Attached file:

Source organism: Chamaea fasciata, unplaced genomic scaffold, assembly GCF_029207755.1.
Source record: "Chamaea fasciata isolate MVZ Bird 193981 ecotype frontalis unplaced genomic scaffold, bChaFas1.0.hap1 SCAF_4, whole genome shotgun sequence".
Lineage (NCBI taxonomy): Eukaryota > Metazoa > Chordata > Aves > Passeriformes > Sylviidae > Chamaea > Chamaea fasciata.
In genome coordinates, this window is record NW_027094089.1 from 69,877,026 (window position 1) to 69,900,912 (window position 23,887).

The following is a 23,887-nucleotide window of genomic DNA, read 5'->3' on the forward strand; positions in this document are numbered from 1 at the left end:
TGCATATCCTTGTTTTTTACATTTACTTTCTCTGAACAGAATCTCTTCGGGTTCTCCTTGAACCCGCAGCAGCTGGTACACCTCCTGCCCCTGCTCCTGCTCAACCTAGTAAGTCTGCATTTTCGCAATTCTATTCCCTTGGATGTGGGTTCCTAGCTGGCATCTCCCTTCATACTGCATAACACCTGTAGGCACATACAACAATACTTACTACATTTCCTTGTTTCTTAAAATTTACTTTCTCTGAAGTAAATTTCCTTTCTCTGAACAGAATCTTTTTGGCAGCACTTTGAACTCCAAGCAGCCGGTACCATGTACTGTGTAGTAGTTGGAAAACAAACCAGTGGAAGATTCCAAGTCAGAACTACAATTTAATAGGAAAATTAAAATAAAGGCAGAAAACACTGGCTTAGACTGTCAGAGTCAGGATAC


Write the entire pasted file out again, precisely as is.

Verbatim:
Source organism: Chamaea fasciata, unplaced genomic scaffold, assembly GCF_029207755.1.
Source record: "Chamaea fasciata isolate MVZ Bird 193981 ecotype frontalis unplaced genomic scaffold, bChaFas1.0.hap1 SCAF_4, whole genome shotgun sequence".
Lineage (NCBI taxonomy): Eukaryota > Metazoa > Chordata > Aves > Passeriformes > Sylviidae > Chamaea > Chamaea fasciata.
In genome coordinates, this window is record NW_027094089.1 from 69,877,026 (window position 1) to 69,900,912 (window position 23,887).

The following is a 23,887-nucleotide window of genomic DNA, read 5'->3' on the forward strand; positions in this document are numbered from 1 at the left end:
TGCATATCCTTGTTTTTTACATTTACTTTCTCTGAACAGAATCTCTTCGGGTTCTCCTTGAACCCGCAGCAGCTGGTACACCTCCTGCCCCTGCTCCTGCTCAACCTAGTAAGTCTGCATTTTCGCAATTCTATTCCCTTGGATGTGGGTTCCTAGCTGGCATCTCCCTTCATACTGCATAACACCTGTAGGCACATACAACAATACTTACTACATTTCCTTGTTTCTTAAAATTTACTTTCTCTGAAGTAAATTTCCTTTCTCTGAACAGAATCTTTTTGGCAGCACTTTGAACTCCAAGCAGCCGGTACCATGTACTGTGTAGTAGTTGGAAAACAAACCAGTGGAAGATTCCAAGTCAGAACTACAATTTAATAGGAAAATTAAAATAAAGGCAGAAAACACTGGCTTAGACTGTCAGAGTCAGGATAC